Application of Advanced Analytical Tools to Predict Preterm Birth and Travel for Prenatal Care

dc.contributorVrbsky, Susan V
dc.contributorLewis, Dwight W
dc.contributorWhitman, Marilyn V
dc.contributor.advisorMcManus, Denise J.
dc.contributor.advisorParton, Jason M
dc.contributor.authorKunwor, Sujit
dc.contributor.otherUniversity of Alabama Tuscaloosa
dc.date.accessioned2022-04-13T20:34:33Z
dc.date.available2027-09-01
dc.date.issued2020
dc.descriptionElectronic Thesis or Dissertationen_US
dc.description.abstractPreterm birth is one of the many widely studied pregnancy related issues. It is often associated with individual health status, but it has also been studied with respect to neighborhood characteristics. It has been shown that preterm birth rates are particularly higher in groups with a lower socioeconomic status such as Medicaid enrolled populations. High preterm birth rate is one of the contributing factors of infant mortality rate, which in turn brings tragedy to the family along with potential socioeconomic impact to the society. In this dissertation, individual and neighborhood level information of a sample population of Medicaid enrolled pregnant women from the state of Alabama were studied. The neighborhood level characteristics were used in addition to individual level health information to compare the predictive potential of traditional and machine learning analytical methods on classifying preterm births. In the first chapter, advanced analytical methods such as gradient boosting, random forest and logistic regression were used to predict the pregnancy outcome. In the second chapter, network analysis was used to construct a network based on travel information of Medicaid enrolled pregnant women from Alabama. The network features were studied to shed light upon the most central nodes in the travel network using various centrality measures such as betweenness and closeness centralities. The travels to receive healthcare by pregnant women were compared to the benchmark physical degree of separation from the origin to the destination locations. In the third chapter, weighted networks constructed using the travel frequencies among counties were used to compare link weight prediction models. The frequency of travel between any two counties in the state were predicted using two supervised learning models and a deep learning model. Overall, this dissertation showed use cases of various advanced analytical tools on the healthcare sector. The chapters in the dissertation cover descriptive analysis (Chapter II), predictive analysis (Chapter I & Chapter III) and prescriptive analysis (Chapter I).en_US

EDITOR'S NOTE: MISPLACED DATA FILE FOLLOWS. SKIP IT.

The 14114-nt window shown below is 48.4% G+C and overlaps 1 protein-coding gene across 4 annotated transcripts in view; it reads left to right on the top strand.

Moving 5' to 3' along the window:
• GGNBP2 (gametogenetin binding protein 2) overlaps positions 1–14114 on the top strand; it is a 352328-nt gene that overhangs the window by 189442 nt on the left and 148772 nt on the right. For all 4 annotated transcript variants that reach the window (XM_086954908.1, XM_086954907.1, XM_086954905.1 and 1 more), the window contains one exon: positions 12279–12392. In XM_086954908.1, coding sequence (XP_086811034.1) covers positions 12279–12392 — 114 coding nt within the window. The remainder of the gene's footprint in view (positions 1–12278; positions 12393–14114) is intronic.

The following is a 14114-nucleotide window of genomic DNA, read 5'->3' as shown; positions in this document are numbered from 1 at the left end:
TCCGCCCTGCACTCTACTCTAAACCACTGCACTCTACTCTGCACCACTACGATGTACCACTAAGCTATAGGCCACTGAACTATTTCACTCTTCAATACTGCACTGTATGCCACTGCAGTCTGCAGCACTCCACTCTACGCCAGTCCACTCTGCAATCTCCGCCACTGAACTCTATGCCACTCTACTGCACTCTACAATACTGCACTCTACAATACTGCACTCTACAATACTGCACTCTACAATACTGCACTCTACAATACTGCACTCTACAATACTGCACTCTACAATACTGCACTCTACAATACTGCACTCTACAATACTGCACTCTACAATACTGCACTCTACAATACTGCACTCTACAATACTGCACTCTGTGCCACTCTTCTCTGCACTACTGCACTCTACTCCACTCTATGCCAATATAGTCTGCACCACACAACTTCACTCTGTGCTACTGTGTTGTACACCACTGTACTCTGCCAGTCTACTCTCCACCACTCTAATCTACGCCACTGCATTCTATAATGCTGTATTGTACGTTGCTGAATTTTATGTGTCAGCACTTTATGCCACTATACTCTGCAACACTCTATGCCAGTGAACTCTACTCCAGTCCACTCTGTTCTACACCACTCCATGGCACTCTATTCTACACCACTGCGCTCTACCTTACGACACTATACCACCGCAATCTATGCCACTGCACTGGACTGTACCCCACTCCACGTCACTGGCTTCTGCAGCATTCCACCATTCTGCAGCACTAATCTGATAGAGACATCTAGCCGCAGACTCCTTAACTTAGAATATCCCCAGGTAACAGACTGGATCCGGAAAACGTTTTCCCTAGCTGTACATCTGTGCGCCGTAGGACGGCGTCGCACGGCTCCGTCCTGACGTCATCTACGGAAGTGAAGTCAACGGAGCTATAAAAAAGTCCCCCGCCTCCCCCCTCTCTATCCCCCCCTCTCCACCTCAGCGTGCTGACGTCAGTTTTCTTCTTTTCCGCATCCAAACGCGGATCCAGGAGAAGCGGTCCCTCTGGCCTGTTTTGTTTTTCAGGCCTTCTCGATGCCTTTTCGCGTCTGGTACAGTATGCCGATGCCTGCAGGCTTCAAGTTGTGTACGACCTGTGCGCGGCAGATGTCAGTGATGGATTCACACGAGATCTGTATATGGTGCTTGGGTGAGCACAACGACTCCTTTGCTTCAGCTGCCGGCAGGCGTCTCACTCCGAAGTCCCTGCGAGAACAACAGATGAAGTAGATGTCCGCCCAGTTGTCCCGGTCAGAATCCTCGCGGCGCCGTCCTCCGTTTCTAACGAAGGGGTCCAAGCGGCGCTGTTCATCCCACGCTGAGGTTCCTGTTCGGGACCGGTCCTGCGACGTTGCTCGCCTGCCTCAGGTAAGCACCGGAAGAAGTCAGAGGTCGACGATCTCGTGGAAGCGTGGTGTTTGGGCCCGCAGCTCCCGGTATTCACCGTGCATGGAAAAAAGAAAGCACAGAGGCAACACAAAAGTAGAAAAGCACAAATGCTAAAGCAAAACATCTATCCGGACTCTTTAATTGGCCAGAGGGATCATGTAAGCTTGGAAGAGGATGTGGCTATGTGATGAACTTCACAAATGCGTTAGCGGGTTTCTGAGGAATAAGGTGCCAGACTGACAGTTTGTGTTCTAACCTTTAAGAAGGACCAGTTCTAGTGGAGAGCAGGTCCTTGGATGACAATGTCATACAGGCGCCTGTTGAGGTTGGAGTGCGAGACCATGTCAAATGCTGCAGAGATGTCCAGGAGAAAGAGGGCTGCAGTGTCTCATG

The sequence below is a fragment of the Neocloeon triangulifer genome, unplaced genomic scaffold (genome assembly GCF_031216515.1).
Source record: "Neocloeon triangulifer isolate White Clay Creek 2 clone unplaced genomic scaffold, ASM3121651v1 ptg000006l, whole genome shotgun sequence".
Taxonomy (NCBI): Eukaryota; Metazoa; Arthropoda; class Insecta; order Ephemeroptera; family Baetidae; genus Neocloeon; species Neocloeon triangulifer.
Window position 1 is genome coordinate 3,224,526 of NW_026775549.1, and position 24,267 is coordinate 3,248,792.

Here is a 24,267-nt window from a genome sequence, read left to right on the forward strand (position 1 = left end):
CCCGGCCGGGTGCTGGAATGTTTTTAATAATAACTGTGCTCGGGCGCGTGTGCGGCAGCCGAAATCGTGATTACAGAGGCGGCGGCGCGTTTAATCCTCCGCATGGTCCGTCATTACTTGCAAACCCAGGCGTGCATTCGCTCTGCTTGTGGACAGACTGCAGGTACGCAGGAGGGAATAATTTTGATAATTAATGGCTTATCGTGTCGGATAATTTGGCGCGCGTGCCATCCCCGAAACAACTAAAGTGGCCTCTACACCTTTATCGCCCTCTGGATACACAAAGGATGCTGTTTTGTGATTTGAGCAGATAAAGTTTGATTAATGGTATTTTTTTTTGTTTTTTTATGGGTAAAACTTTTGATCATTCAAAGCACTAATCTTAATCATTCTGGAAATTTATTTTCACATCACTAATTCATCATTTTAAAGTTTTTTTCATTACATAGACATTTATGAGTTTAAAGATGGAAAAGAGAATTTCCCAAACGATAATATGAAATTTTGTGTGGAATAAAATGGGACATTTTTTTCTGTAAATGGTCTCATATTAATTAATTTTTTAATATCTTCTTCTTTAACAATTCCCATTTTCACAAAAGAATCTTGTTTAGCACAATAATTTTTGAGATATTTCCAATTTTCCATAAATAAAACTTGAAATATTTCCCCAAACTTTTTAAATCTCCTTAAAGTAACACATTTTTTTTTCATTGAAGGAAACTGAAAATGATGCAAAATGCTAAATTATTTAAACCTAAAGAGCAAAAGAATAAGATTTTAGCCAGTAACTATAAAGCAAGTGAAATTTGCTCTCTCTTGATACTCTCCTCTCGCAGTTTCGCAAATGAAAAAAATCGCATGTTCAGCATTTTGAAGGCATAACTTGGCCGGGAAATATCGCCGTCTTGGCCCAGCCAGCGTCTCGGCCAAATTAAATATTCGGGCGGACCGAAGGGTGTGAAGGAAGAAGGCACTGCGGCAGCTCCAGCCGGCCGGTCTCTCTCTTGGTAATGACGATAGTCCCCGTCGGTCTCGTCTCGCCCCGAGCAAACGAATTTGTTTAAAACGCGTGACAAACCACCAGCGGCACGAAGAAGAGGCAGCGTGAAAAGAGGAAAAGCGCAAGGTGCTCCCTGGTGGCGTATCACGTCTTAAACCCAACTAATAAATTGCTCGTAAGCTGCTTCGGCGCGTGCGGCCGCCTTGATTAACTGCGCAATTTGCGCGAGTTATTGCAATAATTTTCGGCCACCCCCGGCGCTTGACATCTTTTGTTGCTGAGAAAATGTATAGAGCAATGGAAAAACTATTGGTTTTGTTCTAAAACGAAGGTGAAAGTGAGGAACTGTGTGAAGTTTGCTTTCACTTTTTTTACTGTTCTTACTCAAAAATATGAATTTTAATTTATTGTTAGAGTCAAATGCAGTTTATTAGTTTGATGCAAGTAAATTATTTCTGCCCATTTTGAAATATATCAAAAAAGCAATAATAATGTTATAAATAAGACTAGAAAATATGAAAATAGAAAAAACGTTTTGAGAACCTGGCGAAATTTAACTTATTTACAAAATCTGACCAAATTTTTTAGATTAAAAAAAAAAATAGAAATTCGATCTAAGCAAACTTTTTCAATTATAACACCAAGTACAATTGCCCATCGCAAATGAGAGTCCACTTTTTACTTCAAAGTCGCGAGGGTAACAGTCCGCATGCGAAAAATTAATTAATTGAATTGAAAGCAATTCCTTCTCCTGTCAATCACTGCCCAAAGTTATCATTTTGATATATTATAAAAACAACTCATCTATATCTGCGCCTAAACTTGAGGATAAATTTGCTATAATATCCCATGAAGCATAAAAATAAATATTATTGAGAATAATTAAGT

dc.format.mediumelectronic
dc.format.mimetypeapplication/pdf
dc.identifier.otherhttp://purl.lib.ua.edu/182130
dc.identifier.otheru0015_0000001_0004283
dc.identifier.otherKunwor_alatus_0004D_14244
dc.identifier.urihttps://ir.ua.edu/handle/123456789/8462
dc.languageEnglish
dc.language.isoen_US
dc.publisherUniversity of Alabama Libraries
dc.relation.hasversionborn digital
dc.relation.ispartofThe University of Alabama Electronic Theses and Dissertations
dc.relation.ispartofThe University of Alabama Libraries Digital Collections
dc.rightsAll rights reserved by the author unless otherwise indicated.en_US
dc.subjectNetwork Analytics
dc.subjectPredictive Analytics
dc.titleApplication of Advanced Analytical Tools to Predict Preterm Birth and Travel for Prenatal Careen_US
dc.typethesis
dc.typetext
etdms.degree.departmentUniversity of Alabama. Department of Educational Leadership, Policy, and Technology Studies
etdms.degree.disciplineStatistics
etdms.degree.grantorThe University of Alabama
etdms.degree.leveldoctoral
etdms.degree.namePh.D.
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